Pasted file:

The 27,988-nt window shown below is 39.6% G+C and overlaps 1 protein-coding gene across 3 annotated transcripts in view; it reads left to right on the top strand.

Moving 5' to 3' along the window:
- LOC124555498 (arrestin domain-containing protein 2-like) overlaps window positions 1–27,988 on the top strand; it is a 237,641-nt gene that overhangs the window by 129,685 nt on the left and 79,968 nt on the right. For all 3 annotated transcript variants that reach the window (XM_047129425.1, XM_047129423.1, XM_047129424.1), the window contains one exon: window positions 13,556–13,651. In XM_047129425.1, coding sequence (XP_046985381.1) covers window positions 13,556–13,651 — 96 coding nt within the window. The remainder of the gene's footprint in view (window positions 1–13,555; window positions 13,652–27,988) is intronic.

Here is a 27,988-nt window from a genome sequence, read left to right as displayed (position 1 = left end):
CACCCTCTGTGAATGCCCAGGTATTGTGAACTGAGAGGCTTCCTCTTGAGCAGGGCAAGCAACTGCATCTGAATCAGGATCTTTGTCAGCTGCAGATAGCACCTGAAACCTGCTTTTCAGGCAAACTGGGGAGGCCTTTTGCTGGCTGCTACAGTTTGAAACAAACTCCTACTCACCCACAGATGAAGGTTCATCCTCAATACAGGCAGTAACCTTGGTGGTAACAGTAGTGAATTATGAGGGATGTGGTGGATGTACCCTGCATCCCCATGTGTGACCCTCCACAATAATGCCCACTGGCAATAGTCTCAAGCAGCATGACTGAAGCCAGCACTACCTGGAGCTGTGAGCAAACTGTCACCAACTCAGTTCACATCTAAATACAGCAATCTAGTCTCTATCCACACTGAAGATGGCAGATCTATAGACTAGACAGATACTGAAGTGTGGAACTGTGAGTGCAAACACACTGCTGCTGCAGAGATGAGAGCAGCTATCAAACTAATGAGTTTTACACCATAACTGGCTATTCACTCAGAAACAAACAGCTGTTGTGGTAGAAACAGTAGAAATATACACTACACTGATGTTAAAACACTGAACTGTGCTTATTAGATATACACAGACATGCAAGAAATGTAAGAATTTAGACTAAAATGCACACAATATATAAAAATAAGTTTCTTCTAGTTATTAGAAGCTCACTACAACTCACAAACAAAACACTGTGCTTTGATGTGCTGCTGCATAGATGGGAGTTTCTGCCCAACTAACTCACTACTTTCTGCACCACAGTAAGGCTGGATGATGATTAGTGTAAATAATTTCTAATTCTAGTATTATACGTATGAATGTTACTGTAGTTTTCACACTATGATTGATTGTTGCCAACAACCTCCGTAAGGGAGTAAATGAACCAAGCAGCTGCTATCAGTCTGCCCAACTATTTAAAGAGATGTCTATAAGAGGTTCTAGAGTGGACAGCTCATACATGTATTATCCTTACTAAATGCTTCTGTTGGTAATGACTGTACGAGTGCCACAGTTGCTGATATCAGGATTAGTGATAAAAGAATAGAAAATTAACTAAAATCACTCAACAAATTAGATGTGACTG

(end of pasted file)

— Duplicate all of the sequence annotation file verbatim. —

The 27,988-nt window shown below is 39.6% G+C and overlaps 1 protein-coding gene across 3 annotated transcripts in view; it reads left to right on the top strand.

Moving 5' to 3' along the window:
- LOC124555498 (arrestin domain-containing protein 2-like) overlaps window positions 1–27,988 on the top strand; it is a 237,641-nt gene that overhangs the window by 129,685 nt on the left and 79,968 nt on the right. For all 3 annotated transcript variants that reach the window (XM_047129425.1, XM_047129423.1, XM_047129424.1), the window contains one exon: window positions 13,556–13,651. In XM_047129425.1, coding sequence (XP_046985381.1) covers window positions 13,556–13,651 — 96 coding nt within the window. The remainder of the gene's footprint in view (window positions 1–13,555; window positions 13,652–27,988) is intronic.

Here is a 27,988-nt window from a genome sequence, read left to right as displayed (position 1 = left end):
CACCCTCTGTGAATGCCCAGGTATTGTGAACTGAGAGGCTTCCTCTTGAGCAGGGCAAGCAACTGCATCTGAATCAGGATCTTTGTCAGCTGCAGATAGCACCTGAAACCTGCTTTTCAGGCAAACTGGGGAGGCCTTTTGCTGGCTGCTACAGTTTGAAACAAACTCCTACTCACCCACAGATGAAGGTTCATCCTCAATACAGGCAGTAACCTTGGTGGTAACAGTAGTGAATTATGAGGGATGTGGTGGATGTACCCTGCATCCCCATGTGTGACCCTCCACAATAATGCCCACTGGCAATAGTCTCAAGCAGCATGACTGAAGCCAGCACTACCTGGAGCTGTGAGCAAACTGTCACCAACTCAGTTCACATCTAAATACAGCAATCTAGTCTCTATCCACACTGAAGATGGCAGATCTATAGACTAGACAGATACTGAAGTGTGGAACTGTGAGTGCAAACACACTGCTGCTGCAGAGATGAGAGCAGCTATCAAACTAATGAGTTTTACACCATAACTGGCTATTCACTCAGAAACAAACAGCTGTTGTGGTAGAAACAGTAGAAATATACACTACACTGATGTTAAAACACTGAACTGTGCTTATTAGATATACACAGACATGCAAGAAATGTAAGAATTTAGACTAAAATGCACACAATATATAAAAATAAGTTTCTTCTAGTTATTAGAAGCTCACTACAACTCACAAACAAAACACTGTGCTTTGATGTGCTGCTGCATAGATGGGAGTTTCTGCCCAACTAACTCACTACTTTCTGCACCACAGTAAGGCTGGATGATGATTAGTGTAAATAATTTCTAATTCTAGTATTATACGTATGAATGTTACTGTAGTTTTCACACTATGATTGATTGTTGCCAACAACCTCCGTAAGGGAGTAAATGAACCAAGCAGCTGCTATCAGTCTGCCCAACTATTTAAAGAGATGTCTATAAGAGGTTCTAGAGTGGACAGCTCATACATGTATTATCCTTACTAAATGCTTCTGTTGGTAATGACTGTACGAGTGCCACAGTTGCTGATATCAGGATTAGTGATAAAAGAATAGAAAATTAACTAAAATCACTCAACAAATTAGATGTGACTG